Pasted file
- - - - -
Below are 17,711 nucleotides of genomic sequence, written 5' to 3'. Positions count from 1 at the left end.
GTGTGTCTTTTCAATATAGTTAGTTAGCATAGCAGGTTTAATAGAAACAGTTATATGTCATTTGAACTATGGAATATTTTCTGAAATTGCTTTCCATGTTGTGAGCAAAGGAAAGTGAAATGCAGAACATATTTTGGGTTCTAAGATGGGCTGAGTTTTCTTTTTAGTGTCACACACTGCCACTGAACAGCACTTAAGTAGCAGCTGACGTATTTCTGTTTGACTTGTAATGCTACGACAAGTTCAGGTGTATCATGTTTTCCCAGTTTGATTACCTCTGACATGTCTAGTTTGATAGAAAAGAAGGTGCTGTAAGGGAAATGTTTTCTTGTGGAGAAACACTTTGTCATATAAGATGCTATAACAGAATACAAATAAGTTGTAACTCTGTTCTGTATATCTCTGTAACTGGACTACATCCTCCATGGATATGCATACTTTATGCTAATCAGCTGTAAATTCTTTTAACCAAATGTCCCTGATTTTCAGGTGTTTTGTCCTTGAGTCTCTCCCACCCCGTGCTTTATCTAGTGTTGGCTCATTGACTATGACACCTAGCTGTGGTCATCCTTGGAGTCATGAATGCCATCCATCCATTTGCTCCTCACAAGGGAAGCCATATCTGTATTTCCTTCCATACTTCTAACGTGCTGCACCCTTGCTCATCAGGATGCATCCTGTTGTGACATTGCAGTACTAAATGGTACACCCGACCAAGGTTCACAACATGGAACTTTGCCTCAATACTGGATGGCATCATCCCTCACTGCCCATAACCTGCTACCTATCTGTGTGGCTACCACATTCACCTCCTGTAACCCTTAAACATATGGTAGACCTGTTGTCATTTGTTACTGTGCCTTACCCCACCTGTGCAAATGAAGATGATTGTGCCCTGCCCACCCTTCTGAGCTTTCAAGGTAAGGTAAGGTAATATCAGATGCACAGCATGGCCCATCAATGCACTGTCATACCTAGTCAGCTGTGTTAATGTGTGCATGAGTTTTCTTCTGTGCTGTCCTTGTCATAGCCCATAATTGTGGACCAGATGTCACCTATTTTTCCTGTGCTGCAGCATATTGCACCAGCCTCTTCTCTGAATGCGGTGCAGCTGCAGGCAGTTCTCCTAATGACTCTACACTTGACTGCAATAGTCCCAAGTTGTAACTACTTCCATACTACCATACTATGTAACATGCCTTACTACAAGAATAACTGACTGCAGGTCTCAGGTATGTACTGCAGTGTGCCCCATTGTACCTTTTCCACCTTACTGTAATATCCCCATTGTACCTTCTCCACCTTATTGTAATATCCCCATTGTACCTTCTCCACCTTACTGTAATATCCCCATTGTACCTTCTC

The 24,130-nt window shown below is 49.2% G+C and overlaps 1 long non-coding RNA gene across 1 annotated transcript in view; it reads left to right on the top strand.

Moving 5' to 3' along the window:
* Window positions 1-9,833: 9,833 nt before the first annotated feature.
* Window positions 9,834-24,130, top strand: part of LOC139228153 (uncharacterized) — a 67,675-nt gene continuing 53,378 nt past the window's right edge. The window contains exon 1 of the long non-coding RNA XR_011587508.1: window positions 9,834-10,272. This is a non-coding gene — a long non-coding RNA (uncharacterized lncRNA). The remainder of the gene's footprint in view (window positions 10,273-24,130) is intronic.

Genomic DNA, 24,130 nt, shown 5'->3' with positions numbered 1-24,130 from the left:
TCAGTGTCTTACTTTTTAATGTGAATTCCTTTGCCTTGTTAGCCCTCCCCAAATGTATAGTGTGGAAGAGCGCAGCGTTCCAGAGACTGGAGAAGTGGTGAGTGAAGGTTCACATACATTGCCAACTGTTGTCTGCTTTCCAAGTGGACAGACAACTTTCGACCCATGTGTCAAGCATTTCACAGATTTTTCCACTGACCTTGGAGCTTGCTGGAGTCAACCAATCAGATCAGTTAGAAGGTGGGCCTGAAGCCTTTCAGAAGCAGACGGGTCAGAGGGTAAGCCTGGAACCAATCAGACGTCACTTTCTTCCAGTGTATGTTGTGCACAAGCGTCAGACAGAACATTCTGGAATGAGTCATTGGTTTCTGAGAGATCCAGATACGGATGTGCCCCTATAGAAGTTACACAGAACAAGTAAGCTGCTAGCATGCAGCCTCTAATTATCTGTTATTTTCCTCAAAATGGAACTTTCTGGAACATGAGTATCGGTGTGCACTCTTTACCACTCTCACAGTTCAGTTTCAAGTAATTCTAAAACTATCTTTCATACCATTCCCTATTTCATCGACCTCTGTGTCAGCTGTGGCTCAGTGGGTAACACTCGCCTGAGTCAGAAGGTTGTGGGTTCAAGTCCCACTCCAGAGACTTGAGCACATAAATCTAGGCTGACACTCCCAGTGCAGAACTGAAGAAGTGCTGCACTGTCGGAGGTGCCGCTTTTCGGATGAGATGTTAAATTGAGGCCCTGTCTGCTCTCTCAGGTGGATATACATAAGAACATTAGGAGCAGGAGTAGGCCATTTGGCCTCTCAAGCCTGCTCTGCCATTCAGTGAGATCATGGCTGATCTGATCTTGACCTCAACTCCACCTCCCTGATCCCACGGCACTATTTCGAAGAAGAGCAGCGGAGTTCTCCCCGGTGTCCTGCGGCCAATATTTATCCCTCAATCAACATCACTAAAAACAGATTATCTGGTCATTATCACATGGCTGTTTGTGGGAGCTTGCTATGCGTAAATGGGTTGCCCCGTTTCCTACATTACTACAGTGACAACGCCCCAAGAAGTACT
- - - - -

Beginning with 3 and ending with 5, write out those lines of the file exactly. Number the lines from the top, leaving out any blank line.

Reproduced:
The 24,130-nt window shown below is 49.2% G+C and overlaps 1 long non-coding RNA gene across 1 annotated transcript in view; it reads left to right on the top strand.

Moving 5' to 3' along the window:
* Window positions 1-9,833: 9,833 nt before the first annotated feature.